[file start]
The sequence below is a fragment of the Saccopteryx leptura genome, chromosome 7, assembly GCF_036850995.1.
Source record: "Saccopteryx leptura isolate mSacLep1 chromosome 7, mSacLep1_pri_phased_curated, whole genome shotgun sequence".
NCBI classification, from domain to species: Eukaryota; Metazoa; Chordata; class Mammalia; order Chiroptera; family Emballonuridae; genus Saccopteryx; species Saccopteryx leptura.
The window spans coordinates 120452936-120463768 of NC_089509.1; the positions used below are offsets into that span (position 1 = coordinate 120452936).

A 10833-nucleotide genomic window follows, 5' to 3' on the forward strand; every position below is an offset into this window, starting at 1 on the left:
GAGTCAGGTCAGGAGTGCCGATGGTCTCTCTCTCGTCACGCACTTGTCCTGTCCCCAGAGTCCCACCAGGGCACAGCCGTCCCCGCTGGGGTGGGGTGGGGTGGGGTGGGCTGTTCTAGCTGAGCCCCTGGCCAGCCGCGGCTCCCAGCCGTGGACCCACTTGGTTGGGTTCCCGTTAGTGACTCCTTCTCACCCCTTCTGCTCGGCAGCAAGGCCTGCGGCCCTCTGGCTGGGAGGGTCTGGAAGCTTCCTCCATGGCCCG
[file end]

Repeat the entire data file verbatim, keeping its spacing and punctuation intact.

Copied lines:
The sequence below is a fragment of the Saccopteryx leptura genome, chromosome 7, assembly GCF_036850995.1.
Source record: "Saccopteryx leptura isolate mSacLep1 chromosome 7, mSacLep1_pri_phased_curated, whole genome shotgun sequence".
NCBI classification, from domain to species: Eukaryota; Metazoa; Chordata; class Mammalia; order Chiroptera; family Emballonuridae; genus Saccopteryx; species Saccopteryx leptura.
The window spans coordinates 120452936-120463768 of NC_089509.1; the positions used below are offsets into that span (position 1 = coordinate 120452936).

A 10833-nucleotide genomic window follows, 5' to 3' on the forward strand; every position below is an offset into this window, starting at 1 on the left:
GAGTCAGGTCAGGAGTGCCGATGGTCTCTCTCTCGTCACGCACTTGTCCTGTCCCCAGAGTCCCACCAGGGCACAGCCGTCCCCGCTGGGGTGGGGTGGGGTGGGGTGGGCTGTTCTAGCTGAGCCCCTGGCCAGCCGCGGCTCCCAGCCGTGGACCCACTTGGTTGGGTTCCCGTTAGTGACTCCTTCTCACCCCTTCTGCTCGGCAGCAAGGCCTGCGGCCCTCTGGCTGGGAGGGTCTGGAAGCTTCCTCCATGGCCCG